This will look as follows (in design view): Field Name Data Type Description Date Date This shows the date of the transaction. Time Number The shows the time of the transaction. Product Text This shows the name of the product purchased. Price Currency This shows the price of the product purchased. Reference Number Text This is the reference number of the transaction. With the following set of field properties: SALES: Date Format: Short Date Required: Yes Indexed: Yes (Duplicates OK) Duplicates are allowed in this field because there may be more than one purchase on a given date. Time: Format: Medium Time Required: Yes Indexed: No Product: Field Size: 50 Required: Yes Allow Zero-Length: No Indexed: No Price Format: Currency Decimal Places: Auto Default Value: 0 Required: No Indexed: No Reference Number: Field Size: 50 Required: Yes Allow Zero-Length: No Indexed: Yes (No Duplicates) Unicode Compression: Yes Like in the sales customers table, the indexing of the reference number stops duplicate reference numbers from appearing, thus reducing client error when entering a reference number, especially being that some may be very alike. Queries & Query Structure: Queries are somewhat different in their set-up as opposed to tables, because they generally rely on a table or query to have been created beforehand. As we need to create a query in design view, as with most of the database elements, design view asks for what table/query to be used in reference immediately when opened (if by some chance design view does not ask which tables to show at the beginning, click 'query' and select 'show table'). For this query, which will be a full query, both sales and customers tables need to be involved, linked, and organised to create a full query of all records in the database. So to start with, customers and sales need to be brought up on the screen. This is done by selecting the customer, and sales table and clicking add. ...read more.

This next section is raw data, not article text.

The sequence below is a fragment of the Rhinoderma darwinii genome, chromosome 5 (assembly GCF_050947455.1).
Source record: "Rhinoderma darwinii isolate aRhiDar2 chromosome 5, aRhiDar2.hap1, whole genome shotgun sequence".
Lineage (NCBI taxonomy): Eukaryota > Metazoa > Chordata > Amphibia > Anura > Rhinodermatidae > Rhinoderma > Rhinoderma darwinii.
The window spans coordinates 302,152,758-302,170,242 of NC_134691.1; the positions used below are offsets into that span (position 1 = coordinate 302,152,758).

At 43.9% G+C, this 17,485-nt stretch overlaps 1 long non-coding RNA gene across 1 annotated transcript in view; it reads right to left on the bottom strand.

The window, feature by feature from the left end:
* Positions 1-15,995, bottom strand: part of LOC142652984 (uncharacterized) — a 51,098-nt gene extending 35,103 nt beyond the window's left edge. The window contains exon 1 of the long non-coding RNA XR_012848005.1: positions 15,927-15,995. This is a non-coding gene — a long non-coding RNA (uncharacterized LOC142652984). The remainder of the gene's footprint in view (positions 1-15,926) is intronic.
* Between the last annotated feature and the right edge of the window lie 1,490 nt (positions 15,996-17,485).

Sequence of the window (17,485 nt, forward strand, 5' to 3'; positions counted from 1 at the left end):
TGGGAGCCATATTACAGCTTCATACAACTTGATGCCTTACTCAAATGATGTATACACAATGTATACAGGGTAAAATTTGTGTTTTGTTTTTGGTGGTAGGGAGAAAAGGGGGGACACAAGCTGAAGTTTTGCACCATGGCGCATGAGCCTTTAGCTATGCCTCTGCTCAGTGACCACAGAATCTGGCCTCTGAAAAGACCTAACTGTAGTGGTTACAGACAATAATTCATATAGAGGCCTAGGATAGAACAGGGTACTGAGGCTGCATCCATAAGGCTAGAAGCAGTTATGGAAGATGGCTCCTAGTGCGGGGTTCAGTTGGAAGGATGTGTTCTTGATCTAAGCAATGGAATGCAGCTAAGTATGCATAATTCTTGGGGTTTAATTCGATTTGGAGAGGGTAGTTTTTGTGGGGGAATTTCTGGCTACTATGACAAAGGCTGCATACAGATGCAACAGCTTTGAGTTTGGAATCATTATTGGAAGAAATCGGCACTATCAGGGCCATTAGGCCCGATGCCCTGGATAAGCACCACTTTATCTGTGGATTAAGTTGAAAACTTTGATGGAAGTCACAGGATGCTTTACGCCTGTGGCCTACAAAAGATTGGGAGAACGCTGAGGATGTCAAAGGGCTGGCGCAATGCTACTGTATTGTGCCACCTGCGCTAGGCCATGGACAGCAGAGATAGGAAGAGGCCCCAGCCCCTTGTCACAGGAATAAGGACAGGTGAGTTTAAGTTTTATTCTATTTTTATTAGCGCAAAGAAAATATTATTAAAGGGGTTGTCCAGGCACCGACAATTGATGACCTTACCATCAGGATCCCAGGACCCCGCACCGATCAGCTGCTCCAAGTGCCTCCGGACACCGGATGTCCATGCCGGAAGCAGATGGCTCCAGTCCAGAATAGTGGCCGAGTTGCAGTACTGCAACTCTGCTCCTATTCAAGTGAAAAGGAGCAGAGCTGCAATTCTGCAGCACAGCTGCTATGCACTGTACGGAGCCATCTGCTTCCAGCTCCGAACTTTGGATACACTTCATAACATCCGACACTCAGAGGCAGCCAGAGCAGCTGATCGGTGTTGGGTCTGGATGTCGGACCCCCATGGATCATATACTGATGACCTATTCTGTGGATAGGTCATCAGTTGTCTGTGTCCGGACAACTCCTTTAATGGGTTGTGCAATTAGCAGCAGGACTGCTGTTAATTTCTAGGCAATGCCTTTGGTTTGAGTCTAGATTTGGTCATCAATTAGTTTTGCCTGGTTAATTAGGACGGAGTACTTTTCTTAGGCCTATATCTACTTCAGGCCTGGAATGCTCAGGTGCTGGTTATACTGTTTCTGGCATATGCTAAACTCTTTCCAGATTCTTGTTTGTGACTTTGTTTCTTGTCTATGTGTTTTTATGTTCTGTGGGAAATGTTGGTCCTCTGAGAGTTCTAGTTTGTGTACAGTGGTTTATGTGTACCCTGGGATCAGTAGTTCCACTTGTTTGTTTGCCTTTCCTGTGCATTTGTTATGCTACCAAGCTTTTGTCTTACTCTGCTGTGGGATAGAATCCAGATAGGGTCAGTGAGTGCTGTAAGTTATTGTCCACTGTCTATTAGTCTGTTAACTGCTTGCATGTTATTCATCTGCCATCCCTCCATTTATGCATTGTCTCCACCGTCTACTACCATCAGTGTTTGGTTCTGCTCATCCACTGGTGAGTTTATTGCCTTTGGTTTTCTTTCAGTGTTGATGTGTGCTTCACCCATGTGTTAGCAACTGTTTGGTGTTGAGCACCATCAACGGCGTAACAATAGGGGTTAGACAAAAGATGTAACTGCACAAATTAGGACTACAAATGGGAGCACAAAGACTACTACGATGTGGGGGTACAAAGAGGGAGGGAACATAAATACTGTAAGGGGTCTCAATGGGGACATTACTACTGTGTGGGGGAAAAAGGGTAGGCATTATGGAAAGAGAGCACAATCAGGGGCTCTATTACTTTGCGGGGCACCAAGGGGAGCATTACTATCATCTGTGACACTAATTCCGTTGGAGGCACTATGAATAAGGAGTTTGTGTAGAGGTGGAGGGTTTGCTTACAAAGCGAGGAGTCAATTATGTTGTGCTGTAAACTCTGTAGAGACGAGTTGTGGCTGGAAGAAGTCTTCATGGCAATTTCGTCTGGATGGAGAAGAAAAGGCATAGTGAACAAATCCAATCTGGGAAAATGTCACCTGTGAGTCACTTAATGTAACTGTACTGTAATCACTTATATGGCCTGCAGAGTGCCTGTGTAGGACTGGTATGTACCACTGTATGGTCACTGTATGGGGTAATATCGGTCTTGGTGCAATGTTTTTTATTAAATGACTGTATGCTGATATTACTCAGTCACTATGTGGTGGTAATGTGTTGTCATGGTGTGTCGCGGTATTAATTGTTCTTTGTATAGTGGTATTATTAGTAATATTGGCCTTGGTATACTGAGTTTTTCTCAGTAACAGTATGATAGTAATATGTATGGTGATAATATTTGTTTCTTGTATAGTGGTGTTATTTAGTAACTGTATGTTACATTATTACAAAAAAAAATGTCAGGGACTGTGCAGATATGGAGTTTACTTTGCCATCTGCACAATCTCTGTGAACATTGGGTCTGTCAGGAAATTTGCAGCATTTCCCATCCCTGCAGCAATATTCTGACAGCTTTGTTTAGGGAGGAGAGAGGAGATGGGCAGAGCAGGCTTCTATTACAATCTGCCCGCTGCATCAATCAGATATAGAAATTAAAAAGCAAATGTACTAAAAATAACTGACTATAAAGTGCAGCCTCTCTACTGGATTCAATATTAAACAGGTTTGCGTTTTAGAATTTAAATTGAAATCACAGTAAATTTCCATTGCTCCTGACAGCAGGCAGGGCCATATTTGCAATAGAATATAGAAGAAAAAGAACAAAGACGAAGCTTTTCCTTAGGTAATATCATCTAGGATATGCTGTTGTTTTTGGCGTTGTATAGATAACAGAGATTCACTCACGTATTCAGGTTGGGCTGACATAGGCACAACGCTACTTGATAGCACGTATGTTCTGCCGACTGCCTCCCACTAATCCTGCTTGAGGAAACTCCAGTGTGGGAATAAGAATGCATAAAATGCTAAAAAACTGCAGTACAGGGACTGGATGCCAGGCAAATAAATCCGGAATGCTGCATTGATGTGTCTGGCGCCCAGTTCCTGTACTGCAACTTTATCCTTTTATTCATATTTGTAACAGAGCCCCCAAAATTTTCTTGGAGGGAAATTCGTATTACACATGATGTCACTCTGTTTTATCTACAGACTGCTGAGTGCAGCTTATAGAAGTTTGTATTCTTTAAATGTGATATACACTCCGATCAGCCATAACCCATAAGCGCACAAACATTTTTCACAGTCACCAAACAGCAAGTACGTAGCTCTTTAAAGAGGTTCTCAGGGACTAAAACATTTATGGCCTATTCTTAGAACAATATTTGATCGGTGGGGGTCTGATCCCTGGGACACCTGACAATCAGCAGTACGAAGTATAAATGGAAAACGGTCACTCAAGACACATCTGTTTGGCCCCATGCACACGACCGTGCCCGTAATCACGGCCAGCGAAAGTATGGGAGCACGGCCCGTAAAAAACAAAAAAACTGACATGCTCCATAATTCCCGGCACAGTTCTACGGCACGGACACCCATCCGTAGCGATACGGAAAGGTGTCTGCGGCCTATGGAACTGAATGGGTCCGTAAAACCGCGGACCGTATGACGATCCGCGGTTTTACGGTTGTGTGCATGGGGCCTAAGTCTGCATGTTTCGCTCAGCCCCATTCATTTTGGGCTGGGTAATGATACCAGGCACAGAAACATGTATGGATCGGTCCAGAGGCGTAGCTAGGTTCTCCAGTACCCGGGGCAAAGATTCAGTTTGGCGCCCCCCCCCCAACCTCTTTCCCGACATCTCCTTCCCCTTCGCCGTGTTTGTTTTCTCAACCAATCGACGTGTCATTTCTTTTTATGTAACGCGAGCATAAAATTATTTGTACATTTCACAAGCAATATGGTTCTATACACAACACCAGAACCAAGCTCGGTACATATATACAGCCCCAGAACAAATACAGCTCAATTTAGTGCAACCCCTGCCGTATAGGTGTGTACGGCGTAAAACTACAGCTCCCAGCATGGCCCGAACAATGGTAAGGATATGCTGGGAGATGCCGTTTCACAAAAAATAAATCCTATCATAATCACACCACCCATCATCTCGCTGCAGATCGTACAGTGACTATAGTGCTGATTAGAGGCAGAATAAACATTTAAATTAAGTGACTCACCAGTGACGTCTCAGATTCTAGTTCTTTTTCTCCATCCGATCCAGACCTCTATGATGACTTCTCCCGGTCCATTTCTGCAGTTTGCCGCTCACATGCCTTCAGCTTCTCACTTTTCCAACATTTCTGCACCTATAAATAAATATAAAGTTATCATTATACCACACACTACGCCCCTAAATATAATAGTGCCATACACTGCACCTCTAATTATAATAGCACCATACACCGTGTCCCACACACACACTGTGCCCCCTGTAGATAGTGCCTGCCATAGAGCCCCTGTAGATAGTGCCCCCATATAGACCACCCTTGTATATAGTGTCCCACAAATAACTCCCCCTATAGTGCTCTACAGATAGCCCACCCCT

* They found the layout and design was simple and readable, but professional enough to show that the database was customised for their purposes. * They found that the user need not save the database before quitting, although will remind all users to do so anyway, but this limits users from losing data from the database. * It matches the requirements of Snowshock Beanies. Possible Improvements: There were a few things found at the end-user stages of the design which could easily be changed, but were not sufficient enough to adjust the database in a way which would ruin the ease of use for the user. These were as follows: * The switchboard, for ease, would be better if it could be loaded upon start-up of the database. This was done in a simple and effective way, as follows: 'Tools' was selected, then 'Startup...', next a new dialogue came up as follows: The 'Display Form/Page' was then set to 'Switchboard'. The database was then closed and re-opened, where the switchboard opened immediately. This made it even easier for the less computer-literate user to use. And finally for security of the database, a password would make the database secure if it was stolen over the internet or e-mail. This is set-up in the following way: Firstly, the database needs to be closed, and opened ('File', 'Open'), but as it is being selected (from the 'Open File..' dialogue) it is selected and next to the open button, there is a small down arrow, selecting 'Open Exclusive' the database can be opened. Then select 'Tools', and then 'Security..' and then 'Set Database Password...'. The database password can now be set and once the database has been closed and re-opened, before the database can even be viewed, the password has to be entered, as seen below: Tim Durden 10W GCSE IT: Beanie Project Mr Wife - i - ...read more.